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      In my opinion, this needs the “rant” tag. This reads as a C++ programming bitching about C not being C++. Looking at the code in question, it’s fine; I’ve seen (and worked with) way worse in my time (int, long and X* are all 32 bits in size and interchangable, for instance). The only time I end up using void * is when I use functions like qsort() or bsearch() or similar style functions (and even then, it’s not bad (unless you aren’t used to it and void * jumps out at you in code like this).

      Portability with ifdef is unfortunate, and I personally try to avoid it but there are cases where it’s unavoidable, like this example from my own code (and to the author’s point, I don’t own a Solaris system to test this, but I do know of an organization using this code currently, so it stays).

      The author goes on to complain about build systems in a rant about C, and then goes into some build took the author likes written in C++. Okay, we get it! C is not C++.

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        A little bit, yeah. It starts off good but quickly veers off-track of goaccess itself. They’re reasonably correct about the void *‘s being overused, there’s a good double handful of functions that take void * arguments and then immediately cast them to a known pointer type for some reason. But I don’t find the ifdef’s particularly excessive and there’s not really much point in complaining about null-terminated strings in C code.

        All in all, my experience is that a skilled C programmer will commit much worse crimes without batting an eye.

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          Where do you feel the void *‘s are being overused? If it’s in the code I linked to, that’s because of the C API to qsort() or bsearch() where it’s unavoidable (unless you want a bajillion different implementations). And as a “skilled C programmer” I don’t consider what Wayland did that much of a crime (if you are indeed talking about intrusive structures).

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            I would expect they are talking about wl_container_of abusing memory location to get to a parent container.

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              Yeah, this. It’s valid, it works, it makes perfect sense, but getting a pointer into the middle of a structure and saying “I know this pointer is part of a Foo so I can just back that pointer up a bit and access the rest of the Foo” still Feels Wrong.

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                Fair enough. I do that myself, but I wrap the actual “crime” in a function. For example, from a Pascal compiler I’m writing [1]:

                else if ((tree = find_node(state,ID_VAR,state->token.value.identifier)) != NULL)
                  var__s *var = var_from_tree(tree);

                The var_from_tree() is doing the work here, and it’s defined as:

                static inline var__s *var_from_tree(tree__s *tree)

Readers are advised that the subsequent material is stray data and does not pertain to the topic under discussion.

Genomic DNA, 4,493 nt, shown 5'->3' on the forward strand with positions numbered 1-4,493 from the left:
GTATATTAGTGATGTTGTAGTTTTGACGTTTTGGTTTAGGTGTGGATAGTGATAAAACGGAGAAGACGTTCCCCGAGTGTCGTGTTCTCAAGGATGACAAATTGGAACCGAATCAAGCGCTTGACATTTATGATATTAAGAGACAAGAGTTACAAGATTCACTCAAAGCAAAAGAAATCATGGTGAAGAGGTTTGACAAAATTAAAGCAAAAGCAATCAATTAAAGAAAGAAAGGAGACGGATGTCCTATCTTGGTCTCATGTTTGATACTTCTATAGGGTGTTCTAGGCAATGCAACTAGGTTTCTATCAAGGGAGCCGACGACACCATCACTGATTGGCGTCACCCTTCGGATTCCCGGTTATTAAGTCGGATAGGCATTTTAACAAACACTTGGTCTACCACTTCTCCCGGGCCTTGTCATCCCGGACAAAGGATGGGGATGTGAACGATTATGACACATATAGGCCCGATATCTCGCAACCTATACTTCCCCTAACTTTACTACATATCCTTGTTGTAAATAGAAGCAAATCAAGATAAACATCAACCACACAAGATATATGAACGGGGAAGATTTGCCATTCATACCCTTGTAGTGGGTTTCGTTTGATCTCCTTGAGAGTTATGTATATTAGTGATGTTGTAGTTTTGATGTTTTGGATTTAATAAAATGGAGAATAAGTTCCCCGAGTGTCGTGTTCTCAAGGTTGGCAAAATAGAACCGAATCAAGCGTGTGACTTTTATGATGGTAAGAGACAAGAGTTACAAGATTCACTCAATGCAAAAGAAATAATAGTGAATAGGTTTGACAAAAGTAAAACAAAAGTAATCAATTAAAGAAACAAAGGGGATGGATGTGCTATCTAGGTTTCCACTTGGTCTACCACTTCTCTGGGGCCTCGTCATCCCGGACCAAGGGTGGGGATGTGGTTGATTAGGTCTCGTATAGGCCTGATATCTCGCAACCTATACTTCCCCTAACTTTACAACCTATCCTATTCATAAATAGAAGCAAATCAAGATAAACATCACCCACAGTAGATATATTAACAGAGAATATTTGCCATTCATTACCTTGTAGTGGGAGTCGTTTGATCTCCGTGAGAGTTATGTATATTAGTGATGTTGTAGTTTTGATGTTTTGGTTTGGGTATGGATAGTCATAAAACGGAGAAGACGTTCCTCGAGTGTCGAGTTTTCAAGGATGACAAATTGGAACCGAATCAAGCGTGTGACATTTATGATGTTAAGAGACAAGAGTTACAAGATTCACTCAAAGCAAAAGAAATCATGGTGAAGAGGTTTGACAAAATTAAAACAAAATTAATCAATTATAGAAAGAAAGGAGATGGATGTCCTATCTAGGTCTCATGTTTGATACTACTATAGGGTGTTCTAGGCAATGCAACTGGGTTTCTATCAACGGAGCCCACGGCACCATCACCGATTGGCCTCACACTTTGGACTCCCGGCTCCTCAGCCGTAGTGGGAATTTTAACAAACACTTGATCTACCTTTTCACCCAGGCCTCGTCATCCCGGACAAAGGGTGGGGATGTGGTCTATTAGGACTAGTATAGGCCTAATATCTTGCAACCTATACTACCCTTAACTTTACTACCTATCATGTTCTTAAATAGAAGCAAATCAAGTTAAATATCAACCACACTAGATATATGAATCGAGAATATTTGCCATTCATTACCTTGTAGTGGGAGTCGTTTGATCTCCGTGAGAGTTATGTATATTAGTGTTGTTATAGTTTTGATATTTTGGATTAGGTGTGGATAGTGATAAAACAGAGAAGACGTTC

return (var__s *)(((char *)tree) - offsetof(var__s,tree));

                C has offsetof() for a reason. (Note: I’m using an intrusive tree structure in my var structure in case it’s not clear.)

                [1] For an 8-bit CPU, in my spare time. I’ve been working on it for a few years now. No hurry to complete it.

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            The example given: find_color_in_list() and related functions. There’s also a few other functions that do similar things: start_server() and read_data() in gwsocket.c and probably one or two others right now. Upon inspection they miiiiiiight be that way ‘cause they’re used as generic callbacks? If that’s the case, then that’s just what you gotta do and you can’t really blame the victim there.

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          Wait a wayland seat isn’t allowed to have more than one keyboard?

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            That was the case last time I checked? The seat is also not a fundamental Wayland concept, it’s an abstraction that wlroots provides for you.

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      “Opinions I Already Had Projected on Some C Code”

      Some of these things are obviously bad, but… vendor all libraries? Statically link everything? Just never have platform-specific code of any kind? Okay then. Some of us have to work in the real world, and the “real world” for most C code isn’t nodejs or go or whatever.

      C obviously has its problems, but when you’re too hung up on programming languages and go into things with a “the language is the problem here in all cases” mentality, you end up having silly positions and writing entire articles like this one that can be condensed down into “all the problems in this project would be fixed if it were rewritten in C++, a language which not only doesn’t prevent any of them, but notoriously shares most of the problems I’m complaining about because the platform/build-system/deployment situation is identical”.

      The Internet needs a bot that just posts a weekly article with the title “C Bad” and no content whatsoever. It would save us all a lot of time.